TAYLORS — Parishioners should be given local abortion statistics so they understand how many babies are being aborted in their area, Father Peter West told pro-life coordinators Feb. 12.
“You have to tell them that we have to do something about it in our local community,” said Father West, a priest associate of Priests for Life. He spoke to a group of parish pro-life coordinators from the Upstate at a luncheon Feb. 12 at Prince of Peace Church in Taylors.
Father Steven L. Brovey, the church pastor and dean of the Piedmont Deanery, organized the luncheon. Father West also spoke at the Feb. 11-12 Masses at Prince of Peace.
Father West gave the coordinators ideas on how to motivate people, including spiritually adopting a baby and educating Catholics on the stages an unborn child goes through before birth.
He said it is important for pastors to continue preaching about abortion so that people realize that each human being “is made in a likeness of God.”
“Only God can take a human life,” he said.
People must realize that the church’s teaching on life issues comes from the Scriptures, he said.
Father West also addressed the issue of reaching out to African-Americans. He said Priests for Life is working with Alveta King, niece of the late Rev. Martin Luther King, Jr., to find ways to reach out to African-Americans. King is not Catholic but is active in the pro-life movement.
“Alveta King says that the graphic images of abortion often make more of an impact with the black community,” he said. “…We have to make people realize that abortion is the premier social justice issue of our day.”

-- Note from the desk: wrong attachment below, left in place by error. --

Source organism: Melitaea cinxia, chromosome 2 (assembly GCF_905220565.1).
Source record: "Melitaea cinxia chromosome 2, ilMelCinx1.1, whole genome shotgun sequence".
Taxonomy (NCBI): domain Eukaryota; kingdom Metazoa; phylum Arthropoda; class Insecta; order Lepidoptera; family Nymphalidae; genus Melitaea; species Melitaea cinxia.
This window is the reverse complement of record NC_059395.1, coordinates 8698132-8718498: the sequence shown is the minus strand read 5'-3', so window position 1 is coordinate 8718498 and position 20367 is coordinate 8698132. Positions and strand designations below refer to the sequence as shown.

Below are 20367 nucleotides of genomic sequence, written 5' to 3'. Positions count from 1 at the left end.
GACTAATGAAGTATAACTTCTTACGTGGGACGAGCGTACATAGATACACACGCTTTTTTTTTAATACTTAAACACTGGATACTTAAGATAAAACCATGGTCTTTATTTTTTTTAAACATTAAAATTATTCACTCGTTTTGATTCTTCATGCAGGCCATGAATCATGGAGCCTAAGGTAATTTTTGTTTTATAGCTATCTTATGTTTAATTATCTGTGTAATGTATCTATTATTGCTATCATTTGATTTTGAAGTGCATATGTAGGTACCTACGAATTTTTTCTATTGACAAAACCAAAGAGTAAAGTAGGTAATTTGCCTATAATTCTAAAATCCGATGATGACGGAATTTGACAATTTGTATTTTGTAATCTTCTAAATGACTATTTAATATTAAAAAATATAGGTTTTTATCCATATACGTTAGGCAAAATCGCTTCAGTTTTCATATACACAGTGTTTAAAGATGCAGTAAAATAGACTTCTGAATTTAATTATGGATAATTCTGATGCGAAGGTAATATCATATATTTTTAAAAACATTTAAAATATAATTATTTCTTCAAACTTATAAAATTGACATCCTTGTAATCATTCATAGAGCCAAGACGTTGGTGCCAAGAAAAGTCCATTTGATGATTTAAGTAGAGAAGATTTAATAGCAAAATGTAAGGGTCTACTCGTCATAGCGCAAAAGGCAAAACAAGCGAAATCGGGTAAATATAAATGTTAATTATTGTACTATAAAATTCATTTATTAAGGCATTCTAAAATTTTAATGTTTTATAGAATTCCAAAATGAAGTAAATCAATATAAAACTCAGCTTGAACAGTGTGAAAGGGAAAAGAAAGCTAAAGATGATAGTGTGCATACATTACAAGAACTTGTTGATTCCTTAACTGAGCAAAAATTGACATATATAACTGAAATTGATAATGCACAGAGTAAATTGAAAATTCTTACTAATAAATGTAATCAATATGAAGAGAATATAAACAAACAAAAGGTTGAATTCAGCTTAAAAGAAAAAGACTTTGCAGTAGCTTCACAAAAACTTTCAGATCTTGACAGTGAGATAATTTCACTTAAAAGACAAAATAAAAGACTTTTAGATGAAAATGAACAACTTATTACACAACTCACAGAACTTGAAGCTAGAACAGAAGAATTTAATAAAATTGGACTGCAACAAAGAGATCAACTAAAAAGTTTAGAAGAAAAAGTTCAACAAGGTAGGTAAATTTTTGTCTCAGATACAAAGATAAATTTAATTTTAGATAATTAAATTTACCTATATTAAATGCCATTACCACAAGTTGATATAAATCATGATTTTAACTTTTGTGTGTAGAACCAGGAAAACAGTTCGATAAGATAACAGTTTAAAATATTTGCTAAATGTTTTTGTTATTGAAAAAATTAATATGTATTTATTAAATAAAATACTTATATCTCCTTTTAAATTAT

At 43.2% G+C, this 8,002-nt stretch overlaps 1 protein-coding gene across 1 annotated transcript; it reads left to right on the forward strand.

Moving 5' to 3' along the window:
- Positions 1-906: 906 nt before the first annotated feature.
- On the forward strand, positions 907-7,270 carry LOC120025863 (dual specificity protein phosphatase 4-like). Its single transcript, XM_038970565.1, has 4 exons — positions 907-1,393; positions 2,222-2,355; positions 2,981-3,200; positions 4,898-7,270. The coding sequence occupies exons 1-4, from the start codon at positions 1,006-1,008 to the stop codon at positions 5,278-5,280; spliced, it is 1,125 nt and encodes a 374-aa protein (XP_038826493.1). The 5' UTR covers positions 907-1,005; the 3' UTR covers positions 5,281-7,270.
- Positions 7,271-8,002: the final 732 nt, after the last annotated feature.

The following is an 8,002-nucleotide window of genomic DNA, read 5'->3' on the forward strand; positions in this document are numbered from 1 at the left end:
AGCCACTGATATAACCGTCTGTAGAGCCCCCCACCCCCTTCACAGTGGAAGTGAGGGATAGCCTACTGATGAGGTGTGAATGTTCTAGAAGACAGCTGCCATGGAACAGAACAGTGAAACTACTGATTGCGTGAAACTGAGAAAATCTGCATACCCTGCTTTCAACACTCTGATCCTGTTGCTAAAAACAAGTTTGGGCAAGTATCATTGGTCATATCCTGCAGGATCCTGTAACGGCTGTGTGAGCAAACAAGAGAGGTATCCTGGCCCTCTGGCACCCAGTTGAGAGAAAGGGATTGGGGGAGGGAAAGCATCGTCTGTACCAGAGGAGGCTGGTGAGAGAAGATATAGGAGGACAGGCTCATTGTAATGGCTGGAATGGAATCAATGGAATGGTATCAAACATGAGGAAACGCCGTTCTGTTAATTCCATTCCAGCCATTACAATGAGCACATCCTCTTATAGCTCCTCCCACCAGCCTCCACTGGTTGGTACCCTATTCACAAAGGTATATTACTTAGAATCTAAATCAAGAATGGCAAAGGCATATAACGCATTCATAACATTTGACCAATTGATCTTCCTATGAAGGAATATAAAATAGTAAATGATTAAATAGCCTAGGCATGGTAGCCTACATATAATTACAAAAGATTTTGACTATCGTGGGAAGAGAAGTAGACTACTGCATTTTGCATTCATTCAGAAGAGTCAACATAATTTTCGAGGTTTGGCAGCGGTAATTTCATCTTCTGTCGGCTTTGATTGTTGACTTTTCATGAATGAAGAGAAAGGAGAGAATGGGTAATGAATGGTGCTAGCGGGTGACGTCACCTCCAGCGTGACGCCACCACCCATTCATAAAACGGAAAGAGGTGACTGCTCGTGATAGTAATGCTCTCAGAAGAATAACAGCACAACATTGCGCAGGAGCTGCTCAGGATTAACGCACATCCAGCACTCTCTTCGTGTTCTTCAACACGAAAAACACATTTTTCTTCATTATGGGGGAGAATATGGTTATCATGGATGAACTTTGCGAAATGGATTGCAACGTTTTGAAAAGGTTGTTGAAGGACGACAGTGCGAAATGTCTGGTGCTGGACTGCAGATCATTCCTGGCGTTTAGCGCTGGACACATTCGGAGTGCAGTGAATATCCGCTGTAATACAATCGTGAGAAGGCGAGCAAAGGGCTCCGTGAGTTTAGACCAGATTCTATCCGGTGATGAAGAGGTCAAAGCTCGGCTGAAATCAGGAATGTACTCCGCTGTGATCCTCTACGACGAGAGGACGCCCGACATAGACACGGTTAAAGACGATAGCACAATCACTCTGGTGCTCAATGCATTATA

Valerie Baronkin, Respect Life coordinator for the Piedmont Deanery, told Father West that one of the problems in the Upstate is that there is no home for unwed mothers.
She said she recently received a telephone call from a young pregnant woman whose parents made her move out of their house. She said it was difficult to advise her where to go.
Father West provided Baronkin and the others names of people who they could talk to about setting up such a home in the area.
Afterward, Baronkin said that Father West offered many good ideas and inspired the group members in their efforts at the parish level.
Parishes in the Upstate do a good job of reaching out to people by supporting Birthright, a Greenville crisis pregnancy help center, Baronkin said.
She said she liked Father West’s suggestion to provide parishioners with local statistics.
“Getting those kinds of figures out and educating the parishioners that way is probably a good idea so that people can see what’s going on,” she said.
Baronkin said she would like to get more people involved in praying outside the abortion clinic in Greenville.
Such involvement does change lives, she said.
“A lot of the women are scared and frightened,” she said. “We just stand there and pray. If people want to come out and talk to us, we are available. We have had women come out of the abortion clinic and say, ‘Thank you for being here, your presence has changed my mind.’”